Some of the reports did demonstrate prophylactic benefits when niacin was administered orally every day. It is now recognized that a deficit of mitochondrial energy metabolism (i.e., impaired mitochondrial phosphorylation potential) plays a role in the pathogenesis of chronic migraine headaches . Niacin maintains adequate mitochondrial energy metabolism by increasing substrate availability to complex I , and this is how it might function as an effective prophylactic agent for migraine prevention. Two other nutritional agents (riboflavin and coenzyme Q10) augment complex I of the mitochondrial respiratory chain, and have been subjected to clinical trials demonstrating their effectiveness for the prevention of migraine headaches [30–32]. A deficit of mitochondrial energy metabolism may play a role in the pathogenesis of migraine. Since niacin improves mitochondrial energy metabolism by increasing substrate availability to complex I, it might also be an effective agent for migraine prevention.
Niacin might also prevent tension-type headaches by improving mitochondrial energy metabolism within the skeletal muscles, and by increasing blood flow and oxygenation to the skeletal muscles. The overall net-effect could be a reduction in lactic acid concentrations, leading to reduced episodes of muscular tension and soreness. Niacin may reduce lactic acid concentrations since supplemental niacinamide (the amide of niacin) has been shown to reduce blood lactate and pyruvate concentrations by more than 50% in a patient with MELAS (mitochondrial encephalopathy, myopathy, lactic acidosis, and stroke-like episodes) syndrome by the third day of treatment . This possible mechanism might only relate to migraine sufferers, however, since plasma levels of lactic and pyruvic acids were found to be significantly higher in migraine patients compared to patients with tension-type headaches and normal controls .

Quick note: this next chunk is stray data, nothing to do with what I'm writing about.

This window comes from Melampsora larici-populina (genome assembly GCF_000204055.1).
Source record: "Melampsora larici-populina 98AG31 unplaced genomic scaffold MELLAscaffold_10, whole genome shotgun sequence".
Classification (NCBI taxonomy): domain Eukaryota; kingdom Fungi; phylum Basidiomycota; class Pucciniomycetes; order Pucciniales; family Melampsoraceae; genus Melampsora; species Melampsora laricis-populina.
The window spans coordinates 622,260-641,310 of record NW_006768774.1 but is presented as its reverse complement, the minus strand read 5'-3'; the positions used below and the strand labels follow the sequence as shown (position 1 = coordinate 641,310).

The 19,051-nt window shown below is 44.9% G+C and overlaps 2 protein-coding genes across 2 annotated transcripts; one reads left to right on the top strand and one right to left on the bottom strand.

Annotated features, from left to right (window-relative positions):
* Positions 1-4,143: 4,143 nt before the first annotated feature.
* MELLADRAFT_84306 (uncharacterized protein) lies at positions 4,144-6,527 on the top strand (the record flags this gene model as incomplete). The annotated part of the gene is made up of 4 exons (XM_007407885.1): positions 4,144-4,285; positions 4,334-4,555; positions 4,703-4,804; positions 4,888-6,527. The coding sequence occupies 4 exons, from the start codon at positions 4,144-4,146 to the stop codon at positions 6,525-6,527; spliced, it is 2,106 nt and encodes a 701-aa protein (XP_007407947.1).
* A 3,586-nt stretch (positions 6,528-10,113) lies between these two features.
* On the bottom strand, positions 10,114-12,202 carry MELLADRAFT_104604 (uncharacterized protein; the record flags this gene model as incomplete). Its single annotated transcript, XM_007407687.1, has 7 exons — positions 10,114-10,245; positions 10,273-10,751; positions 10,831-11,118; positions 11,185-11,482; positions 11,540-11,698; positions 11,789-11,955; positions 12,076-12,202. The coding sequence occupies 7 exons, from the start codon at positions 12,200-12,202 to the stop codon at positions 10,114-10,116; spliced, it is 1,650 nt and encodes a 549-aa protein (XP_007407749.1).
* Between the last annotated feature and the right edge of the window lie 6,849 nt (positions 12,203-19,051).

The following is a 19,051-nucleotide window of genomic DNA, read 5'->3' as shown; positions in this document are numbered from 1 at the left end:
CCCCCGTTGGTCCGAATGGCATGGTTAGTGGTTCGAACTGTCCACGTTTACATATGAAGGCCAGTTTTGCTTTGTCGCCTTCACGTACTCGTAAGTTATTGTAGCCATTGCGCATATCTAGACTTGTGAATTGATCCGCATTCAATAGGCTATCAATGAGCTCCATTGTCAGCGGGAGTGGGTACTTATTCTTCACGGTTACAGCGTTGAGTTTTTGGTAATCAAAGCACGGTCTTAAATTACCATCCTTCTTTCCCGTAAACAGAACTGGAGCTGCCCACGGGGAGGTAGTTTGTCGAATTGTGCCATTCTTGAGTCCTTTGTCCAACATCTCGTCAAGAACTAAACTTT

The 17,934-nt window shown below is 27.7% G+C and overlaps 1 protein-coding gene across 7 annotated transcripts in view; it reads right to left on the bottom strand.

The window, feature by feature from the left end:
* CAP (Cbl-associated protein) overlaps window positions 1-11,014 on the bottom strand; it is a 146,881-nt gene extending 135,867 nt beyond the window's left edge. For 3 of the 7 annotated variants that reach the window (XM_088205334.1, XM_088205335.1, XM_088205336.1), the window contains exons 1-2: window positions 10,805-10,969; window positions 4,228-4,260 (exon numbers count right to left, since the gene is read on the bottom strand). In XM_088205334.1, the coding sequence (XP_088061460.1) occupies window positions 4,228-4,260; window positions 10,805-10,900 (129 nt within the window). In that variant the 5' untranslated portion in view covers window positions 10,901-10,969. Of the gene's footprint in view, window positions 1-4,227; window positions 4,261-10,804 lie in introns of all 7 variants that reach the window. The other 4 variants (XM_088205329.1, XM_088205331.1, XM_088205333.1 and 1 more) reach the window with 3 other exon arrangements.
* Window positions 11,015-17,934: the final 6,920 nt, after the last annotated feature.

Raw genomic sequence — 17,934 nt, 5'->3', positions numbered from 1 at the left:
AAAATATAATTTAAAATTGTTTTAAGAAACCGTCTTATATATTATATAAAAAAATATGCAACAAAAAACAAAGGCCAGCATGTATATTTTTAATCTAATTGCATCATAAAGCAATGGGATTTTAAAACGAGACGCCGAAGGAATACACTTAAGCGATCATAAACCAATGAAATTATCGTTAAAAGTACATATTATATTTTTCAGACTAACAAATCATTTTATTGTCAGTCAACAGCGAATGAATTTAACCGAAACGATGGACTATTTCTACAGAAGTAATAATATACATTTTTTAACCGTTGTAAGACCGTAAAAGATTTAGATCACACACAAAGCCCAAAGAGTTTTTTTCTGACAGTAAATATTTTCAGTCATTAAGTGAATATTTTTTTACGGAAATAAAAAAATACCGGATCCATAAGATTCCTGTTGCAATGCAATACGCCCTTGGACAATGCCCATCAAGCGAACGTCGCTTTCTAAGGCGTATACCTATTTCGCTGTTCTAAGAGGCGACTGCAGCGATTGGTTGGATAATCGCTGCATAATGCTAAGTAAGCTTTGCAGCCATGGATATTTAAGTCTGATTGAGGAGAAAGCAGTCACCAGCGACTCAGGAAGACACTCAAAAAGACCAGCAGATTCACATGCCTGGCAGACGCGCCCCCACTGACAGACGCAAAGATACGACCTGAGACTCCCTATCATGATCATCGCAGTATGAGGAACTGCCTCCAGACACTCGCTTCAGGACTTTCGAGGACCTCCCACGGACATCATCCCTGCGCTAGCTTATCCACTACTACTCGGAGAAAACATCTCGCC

The side effects of intravenous niacin were found to be minimal from the summarized articles. The most common side effects were abdominal cramping, vomiting, and uncomfortable sensations of the skin and burning. A few of the patients described found the treatments to be worse than their headaches. In the articles where blood pressures were evaluated, little-to-no change occurred among the individuals treated with intravenous niacin. In a more recent study, parenteral niacin given to hypertensive and normotensive patients demonstrated a significant decrease in systolic, diastolic, and pulse pressures among the hypertensive subjects .
With respect to the oral administration of niacin, very few patients reported side effects. Even though niacin was well tolerated orally, we previously reported in a randomized placebo-controlled trial examining the safety of immediate-release or crystalline niacin, that it can be associated with intolerable side effects . The most common side effects found using 500 mg of immediate-release niacin were unpleasant warmth or flushing, pruritis, chills, tingling, nausea, and vomiting. Approximately 75% of the subjects who were given niacin found it tolerable or difficult to tolerate, but did not indicate that they would never take niacin again. Some 18.2% of the niacin subjects indicated that they found niacin to be intolerable and would never take it again . By contrast, very few of the patients from the summarized articles discontinued treatment due to the side effects of oral niacin.
The side effects of greater concern from oral niacin have to do with sustained- or slow-release preparations. These preparations are better in terms of compliance since patients experience less cutaneous flushing with them. However, the use of these preparations have been associated with reversible hepatic toxicity in doses equal to or greater than 1500 mg per day with an acute onset of clinical symptoms of hepatitis in a relatively short period of time (2 days to 7 weeks) . Other reports have demonstrated clinical symptoms of hepatitis when much larger doses of sustained-release niacin (greater than or equal to 3 grams per day) were used for months to years [38–42]. Sustained-release preparations have a higher incidence of hepatic toxicity in doses comparable to the immediate-release preparations , but these important differences are not typically mentioned in reviews of niacin's lipid lowering properties.